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A global transition to renewables could save trillions says study

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A new study from the Oxford Martin School has shown that a near-complete transition to renewables and other clean energy solutions by 2050 could save the world at least $12 trillion (over £10 trillion), when compared to current levels of fossil fuel use.

While switching to renewables provides a clear way to reduce the effects of climate change, some have labelled the move as too expensive, expressing concerns about potentially damaging the economy and in this way providing a barrier to implementation. The new study not only shows this as incorrect, but also that huge savings would be made by utilising clean energy systems such as wind turbines, solar panels and/or storage solutions, and how such a move would enable greater energy access to more people. It also points out these savings do not take into account the costs we would face to try and address the ever-increasing damage caused by climate change.

The current energy crisis, record temperatures and resulting problems such as droughts have further highlighted the urgent need for increased energy security and a decrease in our reliance on fossil fuels, with the majority of voters in the UK (see here) expressing their desire to see an increase in Government support for renewables and a rapid acceleration in its deployment. The new study would seem to confirm this as the ‘best’ response, to help both the planet and our economy.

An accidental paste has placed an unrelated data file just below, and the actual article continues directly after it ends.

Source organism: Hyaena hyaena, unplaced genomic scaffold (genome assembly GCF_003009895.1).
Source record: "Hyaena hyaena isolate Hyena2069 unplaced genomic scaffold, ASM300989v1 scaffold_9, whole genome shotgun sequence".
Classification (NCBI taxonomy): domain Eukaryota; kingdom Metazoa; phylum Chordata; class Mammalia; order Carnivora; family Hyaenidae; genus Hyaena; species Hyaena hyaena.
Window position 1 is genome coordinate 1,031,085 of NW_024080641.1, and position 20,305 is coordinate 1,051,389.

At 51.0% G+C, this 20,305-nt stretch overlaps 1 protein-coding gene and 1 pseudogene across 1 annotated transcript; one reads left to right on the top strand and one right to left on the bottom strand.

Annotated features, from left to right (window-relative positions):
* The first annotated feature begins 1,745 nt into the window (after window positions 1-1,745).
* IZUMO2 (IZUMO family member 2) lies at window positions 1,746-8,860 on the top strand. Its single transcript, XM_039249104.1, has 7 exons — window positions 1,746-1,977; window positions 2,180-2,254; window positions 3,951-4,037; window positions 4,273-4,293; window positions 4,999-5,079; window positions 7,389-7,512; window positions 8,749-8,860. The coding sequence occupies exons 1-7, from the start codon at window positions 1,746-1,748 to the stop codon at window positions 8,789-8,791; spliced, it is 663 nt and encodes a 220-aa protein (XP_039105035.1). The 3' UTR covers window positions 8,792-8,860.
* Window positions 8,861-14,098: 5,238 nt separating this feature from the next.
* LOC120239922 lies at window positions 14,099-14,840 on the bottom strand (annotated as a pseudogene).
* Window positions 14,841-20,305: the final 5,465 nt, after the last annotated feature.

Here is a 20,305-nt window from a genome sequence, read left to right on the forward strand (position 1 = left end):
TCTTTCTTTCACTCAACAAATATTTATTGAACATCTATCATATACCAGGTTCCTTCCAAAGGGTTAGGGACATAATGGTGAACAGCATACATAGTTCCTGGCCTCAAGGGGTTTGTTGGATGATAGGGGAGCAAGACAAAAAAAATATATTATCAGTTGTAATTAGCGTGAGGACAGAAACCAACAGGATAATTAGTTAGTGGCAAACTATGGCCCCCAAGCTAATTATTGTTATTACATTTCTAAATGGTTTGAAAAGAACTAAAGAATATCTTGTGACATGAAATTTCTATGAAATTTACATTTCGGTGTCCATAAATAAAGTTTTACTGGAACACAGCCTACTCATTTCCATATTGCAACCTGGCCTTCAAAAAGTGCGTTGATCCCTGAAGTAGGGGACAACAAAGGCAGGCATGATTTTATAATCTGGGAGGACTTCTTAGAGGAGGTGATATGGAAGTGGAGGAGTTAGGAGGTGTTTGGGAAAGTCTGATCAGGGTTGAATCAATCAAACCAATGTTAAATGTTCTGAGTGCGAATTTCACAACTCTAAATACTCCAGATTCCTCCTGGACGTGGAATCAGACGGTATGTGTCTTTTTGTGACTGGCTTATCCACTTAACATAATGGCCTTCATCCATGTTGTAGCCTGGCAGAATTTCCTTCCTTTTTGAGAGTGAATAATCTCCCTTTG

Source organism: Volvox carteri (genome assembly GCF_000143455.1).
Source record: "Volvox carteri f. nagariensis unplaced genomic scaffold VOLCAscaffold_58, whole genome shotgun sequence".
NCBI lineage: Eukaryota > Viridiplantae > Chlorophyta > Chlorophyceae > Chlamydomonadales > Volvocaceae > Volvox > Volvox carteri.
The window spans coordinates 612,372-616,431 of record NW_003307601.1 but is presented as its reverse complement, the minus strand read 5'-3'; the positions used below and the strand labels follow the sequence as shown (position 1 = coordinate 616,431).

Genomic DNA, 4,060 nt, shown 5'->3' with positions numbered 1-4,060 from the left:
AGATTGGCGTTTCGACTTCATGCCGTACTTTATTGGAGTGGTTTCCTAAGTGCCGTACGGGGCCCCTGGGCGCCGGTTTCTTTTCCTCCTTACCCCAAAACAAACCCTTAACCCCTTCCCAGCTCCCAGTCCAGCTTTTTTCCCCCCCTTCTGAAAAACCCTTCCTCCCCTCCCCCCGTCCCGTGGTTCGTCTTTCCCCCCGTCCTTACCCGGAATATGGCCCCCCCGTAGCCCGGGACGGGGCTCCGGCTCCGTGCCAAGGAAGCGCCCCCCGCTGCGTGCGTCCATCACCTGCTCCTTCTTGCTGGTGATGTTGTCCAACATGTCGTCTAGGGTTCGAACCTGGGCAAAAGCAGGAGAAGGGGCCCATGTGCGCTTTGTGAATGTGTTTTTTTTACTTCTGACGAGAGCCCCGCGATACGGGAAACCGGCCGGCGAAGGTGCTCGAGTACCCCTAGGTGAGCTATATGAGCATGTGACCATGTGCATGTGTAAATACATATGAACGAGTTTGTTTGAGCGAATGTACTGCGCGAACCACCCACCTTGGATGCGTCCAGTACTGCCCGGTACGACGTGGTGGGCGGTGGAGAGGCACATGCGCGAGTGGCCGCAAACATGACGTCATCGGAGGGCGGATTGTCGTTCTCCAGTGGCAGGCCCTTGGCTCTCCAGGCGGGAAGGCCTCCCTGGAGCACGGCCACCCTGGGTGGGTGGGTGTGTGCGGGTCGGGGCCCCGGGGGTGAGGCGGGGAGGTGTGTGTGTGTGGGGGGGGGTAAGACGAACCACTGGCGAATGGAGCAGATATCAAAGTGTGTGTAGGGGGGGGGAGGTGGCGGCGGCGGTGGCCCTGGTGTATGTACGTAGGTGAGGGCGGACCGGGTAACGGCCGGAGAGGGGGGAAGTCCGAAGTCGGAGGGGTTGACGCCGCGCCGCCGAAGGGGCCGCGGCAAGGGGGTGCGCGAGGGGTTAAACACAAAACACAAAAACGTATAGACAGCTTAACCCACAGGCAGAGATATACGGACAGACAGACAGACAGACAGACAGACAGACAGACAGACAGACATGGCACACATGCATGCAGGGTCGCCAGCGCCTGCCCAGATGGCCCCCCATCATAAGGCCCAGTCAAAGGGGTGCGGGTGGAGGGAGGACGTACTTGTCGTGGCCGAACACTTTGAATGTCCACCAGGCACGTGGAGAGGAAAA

The study’s lead author, Dr Rupert Way, said:

“Past models predicting high costs for transitioning to zero carbon energy have deterred companies from investing and made governments nervous about setting policies that will accelerate the green transition and cut reliance on fossil fuels. But past models have overestimated key green technology costs again and again, leaving modellers to play catch up as real world costs plunged over the last decade.

“Only a few years ago, net zero by 2050 was believed to be so expensive that it was barely considered credible, yet now even the most pessimistic models concede that it’s entirely within reach. Our research goes further and shows that scaling up key green technologies is likely to drive their costs down so far that overall they generate net cost savings, and the faster we go, the more we will save. Accelerating the transition to renewable energy is now the best bet not just for the planet, but for energy costs too.”

Researchers on the project reportedly analysed thousands of previous energy transition cost scenarios, a number of which pointed to financial problems, and found that all of the models overestimated the future costs of renewables, some by a large margin. Using current technology costs and data from the last forty years the Oxford team were able to confidently predict future decreases in the costs of renewables and therefore the savings we would see via a full transition.

The intermittent nature of key renewable energy sources such as wind and solar were also addressed in the study, with the researchers predicting a rapid decrease in the cost and therefore viability of energy storage solutions such as batteries and hydrogen. It also pointed out that the costs associated with nuclear power, a key part of the UK government’s energy security strategy, have consistently increased over the last 50 years, making it “highly unlikely to be cost competitive with plunging renewable and storage costs”.

The full study is available to view here.


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